Improving Data Quality in the Analysis of Metals and Metal Species - A Better Path Forward

Metals Analysis and Remediation
Oral Presentation

Prepared by B. Wozniak
Brooks Applied Labs, 18804 North Creek Pkwy, Ste 100, Bothell, WA, 98011, United States

Contact Information: [email protected]; 206-753-6158


The goal of any analysis is to produce data of sufficient quality fit for its intended purpose. In the context of environmental assessments, analytical methods must accurately measure the contaminants of concern to identify if a hazard exists and whether any applied remediation techniques have been successful.

While continued advances in instrumentation (e.g., ICP-MS equipped with interference removal technologies) have made generating high quality metals data easier, the ease of use of modern instruments can also mask deficiencies in current regulatory methods and quality assurance practices. Accurate methods must account for how the chemistries of the target analyte and of potential interferents affect the sampling, preservation, digestion, and determinative steps required for producing an analytical result. In the absence of a holistic approach, biases that mislead data end users either into ignoring a "hidden" problem or attempting to address a non-existent one will continue to occur. These problems can affect not only total metals analyses but also existing methods for elemental speciation.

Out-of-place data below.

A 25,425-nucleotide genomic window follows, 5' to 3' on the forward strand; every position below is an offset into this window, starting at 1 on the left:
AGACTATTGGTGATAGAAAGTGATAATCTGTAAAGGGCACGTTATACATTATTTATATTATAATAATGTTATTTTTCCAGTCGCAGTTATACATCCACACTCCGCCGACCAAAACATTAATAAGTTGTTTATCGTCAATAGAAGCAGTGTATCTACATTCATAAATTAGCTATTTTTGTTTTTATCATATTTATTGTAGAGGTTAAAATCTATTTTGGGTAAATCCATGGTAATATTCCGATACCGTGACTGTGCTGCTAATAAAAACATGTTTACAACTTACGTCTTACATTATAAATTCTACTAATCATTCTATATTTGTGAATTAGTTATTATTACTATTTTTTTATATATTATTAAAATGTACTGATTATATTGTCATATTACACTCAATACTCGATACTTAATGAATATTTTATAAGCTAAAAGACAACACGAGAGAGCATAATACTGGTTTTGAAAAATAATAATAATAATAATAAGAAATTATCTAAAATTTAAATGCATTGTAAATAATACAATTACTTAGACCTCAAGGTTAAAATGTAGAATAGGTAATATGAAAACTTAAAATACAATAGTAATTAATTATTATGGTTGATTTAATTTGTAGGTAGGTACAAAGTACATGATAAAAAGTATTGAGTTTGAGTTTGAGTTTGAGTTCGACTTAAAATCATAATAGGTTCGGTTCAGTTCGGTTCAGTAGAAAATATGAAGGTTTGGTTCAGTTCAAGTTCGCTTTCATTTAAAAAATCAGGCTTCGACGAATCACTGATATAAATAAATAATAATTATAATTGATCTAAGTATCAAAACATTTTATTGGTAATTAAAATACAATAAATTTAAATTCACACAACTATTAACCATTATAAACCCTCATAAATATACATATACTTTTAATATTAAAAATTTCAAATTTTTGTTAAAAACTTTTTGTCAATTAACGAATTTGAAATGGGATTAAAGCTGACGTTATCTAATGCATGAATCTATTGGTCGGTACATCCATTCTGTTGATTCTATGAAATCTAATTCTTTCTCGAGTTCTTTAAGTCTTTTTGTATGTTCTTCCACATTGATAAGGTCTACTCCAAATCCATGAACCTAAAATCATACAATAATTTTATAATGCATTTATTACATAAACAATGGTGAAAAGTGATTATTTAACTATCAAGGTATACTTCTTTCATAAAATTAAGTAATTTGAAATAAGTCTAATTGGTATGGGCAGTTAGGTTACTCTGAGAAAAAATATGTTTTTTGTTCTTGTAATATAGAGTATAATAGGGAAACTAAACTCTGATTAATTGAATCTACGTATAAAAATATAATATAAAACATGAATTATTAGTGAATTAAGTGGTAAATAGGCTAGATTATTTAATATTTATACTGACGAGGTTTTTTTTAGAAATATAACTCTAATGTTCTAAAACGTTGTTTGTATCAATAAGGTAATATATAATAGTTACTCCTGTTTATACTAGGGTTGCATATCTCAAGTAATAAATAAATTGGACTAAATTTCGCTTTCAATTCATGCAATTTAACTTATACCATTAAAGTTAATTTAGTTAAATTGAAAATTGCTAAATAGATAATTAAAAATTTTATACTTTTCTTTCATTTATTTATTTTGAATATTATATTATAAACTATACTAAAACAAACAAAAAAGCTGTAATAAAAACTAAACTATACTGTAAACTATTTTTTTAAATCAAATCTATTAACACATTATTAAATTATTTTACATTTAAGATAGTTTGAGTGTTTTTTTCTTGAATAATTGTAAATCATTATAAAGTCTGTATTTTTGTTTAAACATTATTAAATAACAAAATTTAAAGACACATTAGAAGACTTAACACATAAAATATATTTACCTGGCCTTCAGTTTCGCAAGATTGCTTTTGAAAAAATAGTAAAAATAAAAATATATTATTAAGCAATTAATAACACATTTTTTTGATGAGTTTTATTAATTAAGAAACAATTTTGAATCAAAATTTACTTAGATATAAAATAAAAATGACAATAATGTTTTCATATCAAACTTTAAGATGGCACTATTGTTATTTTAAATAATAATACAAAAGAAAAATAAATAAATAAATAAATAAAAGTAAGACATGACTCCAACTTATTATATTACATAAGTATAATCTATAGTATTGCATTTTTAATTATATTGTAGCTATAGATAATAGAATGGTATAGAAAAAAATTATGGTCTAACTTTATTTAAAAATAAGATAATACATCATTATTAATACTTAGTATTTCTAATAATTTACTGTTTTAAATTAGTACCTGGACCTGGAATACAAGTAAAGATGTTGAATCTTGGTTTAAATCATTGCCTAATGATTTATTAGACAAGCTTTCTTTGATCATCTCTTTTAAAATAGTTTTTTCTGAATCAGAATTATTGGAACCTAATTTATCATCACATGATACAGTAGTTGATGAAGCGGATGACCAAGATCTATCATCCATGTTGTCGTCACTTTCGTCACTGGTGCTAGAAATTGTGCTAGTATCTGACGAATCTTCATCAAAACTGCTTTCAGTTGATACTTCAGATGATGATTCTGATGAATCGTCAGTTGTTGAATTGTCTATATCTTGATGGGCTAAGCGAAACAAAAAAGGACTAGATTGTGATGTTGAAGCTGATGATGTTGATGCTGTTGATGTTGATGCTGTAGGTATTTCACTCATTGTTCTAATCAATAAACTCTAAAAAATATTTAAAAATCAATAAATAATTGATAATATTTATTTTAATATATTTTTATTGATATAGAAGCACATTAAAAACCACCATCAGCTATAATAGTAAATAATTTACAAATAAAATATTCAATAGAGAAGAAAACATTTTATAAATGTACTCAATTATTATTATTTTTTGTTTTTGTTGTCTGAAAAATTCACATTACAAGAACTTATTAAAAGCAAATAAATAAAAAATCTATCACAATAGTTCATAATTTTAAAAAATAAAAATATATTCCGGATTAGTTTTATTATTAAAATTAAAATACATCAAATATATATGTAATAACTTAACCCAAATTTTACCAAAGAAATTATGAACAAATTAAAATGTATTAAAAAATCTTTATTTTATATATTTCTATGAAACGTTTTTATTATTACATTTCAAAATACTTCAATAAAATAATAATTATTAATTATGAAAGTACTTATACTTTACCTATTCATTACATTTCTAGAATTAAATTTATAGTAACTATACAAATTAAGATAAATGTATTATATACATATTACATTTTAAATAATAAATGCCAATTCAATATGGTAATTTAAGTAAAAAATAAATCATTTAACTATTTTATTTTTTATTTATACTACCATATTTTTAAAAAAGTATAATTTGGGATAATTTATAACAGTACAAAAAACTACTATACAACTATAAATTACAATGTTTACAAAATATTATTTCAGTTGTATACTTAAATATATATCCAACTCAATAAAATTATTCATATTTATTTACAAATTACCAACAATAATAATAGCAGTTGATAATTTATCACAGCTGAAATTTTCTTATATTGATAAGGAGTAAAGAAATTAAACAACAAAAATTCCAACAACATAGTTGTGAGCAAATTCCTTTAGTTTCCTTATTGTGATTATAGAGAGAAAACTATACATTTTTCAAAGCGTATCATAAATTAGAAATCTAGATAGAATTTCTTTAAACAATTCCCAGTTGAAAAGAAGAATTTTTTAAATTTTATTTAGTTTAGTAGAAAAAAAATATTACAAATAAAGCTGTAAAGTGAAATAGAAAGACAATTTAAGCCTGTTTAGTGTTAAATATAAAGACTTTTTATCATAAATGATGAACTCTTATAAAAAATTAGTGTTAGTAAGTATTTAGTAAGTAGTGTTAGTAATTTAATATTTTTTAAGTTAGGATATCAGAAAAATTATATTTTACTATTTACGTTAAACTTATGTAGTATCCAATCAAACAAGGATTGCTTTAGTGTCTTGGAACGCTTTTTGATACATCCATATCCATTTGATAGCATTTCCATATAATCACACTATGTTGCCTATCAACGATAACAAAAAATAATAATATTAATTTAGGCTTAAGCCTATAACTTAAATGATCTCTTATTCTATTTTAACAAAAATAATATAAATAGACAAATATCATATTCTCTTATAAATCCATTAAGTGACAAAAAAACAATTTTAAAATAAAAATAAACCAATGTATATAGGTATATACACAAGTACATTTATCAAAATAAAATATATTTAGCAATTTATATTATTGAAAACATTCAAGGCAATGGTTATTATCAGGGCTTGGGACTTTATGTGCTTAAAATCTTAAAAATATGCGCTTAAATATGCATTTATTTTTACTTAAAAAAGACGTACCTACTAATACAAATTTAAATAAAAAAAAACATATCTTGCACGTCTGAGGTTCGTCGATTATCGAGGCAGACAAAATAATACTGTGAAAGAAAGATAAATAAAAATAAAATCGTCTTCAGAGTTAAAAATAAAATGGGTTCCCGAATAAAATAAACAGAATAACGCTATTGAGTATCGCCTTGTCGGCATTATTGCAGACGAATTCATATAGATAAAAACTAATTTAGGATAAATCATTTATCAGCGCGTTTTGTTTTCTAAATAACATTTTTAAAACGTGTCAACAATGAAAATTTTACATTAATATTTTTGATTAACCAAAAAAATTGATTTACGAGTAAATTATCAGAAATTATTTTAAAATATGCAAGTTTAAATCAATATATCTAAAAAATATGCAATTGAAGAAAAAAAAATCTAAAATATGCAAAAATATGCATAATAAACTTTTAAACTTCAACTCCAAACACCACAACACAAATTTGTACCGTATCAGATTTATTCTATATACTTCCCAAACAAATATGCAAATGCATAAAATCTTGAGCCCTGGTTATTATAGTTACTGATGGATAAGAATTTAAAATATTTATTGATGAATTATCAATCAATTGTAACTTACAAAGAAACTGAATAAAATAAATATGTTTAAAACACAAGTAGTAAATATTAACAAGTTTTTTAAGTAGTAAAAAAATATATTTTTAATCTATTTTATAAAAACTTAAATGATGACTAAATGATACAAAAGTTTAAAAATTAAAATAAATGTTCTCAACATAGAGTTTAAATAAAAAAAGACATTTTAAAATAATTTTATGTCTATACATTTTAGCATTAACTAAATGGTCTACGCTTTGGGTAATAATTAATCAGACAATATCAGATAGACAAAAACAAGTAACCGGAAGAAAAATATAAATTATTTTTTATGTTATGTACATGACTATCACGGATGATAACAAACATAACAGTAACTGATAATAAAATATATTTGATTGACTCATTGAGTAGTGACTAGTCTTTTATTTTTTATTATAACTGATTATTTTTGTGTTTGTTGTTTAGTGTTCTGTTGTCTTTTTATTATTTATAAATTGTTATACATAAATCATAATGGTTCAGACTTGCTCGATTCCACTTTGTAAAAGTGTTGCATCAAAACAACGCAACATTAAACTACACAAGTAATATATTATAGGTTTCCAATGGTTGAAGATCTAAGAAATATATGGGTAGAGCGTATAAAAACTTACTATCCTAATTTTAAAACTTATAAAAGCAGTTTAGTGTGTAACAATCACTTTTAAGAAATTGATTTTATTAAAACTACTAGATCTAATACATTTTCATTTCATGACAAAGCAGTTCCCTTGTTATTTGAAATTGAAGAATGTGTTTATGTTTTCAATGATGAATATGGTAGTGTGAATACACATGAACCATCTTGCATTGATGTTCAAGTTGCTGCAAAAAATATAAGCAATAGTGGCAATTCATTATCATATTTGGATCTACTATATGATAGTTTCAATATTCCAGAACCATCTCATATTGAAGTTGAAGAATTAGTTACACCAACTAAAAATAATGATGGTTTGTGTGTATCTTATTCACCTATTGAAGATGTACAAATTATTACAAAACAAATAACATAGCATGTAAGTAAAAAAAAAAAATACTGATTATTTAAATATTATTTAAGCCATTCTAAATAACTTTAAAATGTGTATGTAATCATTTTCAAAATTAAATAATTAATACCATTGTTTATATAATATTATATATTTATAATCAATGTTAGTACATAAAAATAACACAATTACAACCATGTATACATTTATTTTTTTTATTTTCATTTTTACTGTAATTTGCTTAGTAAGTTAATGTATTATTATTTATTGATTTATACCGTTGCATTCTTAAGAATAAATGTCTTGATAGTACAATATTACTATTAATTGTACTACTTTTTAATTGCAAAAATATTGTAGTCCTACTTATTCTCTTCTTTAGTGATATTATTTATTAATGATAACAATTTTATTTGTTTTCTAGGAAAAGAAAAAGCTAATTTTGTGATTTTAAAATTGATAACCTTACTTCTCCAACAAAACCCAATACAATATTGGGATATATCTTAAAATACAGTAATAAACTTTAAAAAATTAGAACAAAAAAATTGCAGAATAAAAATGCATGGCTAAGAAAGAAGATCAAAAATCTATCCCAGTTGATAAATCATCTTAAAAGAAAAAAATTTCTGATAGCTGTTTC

Case studies exemplifying pitfalls in each of the critical steps required to generate an analytical result will be presented, including how traditional quality control parameters (e.g., matrix spikes and spectral interference checks) can fail to identify such issues. General solutions for generating more robust data, as well as the complementarity of total metals and metal speciation analyses, will also be discussed.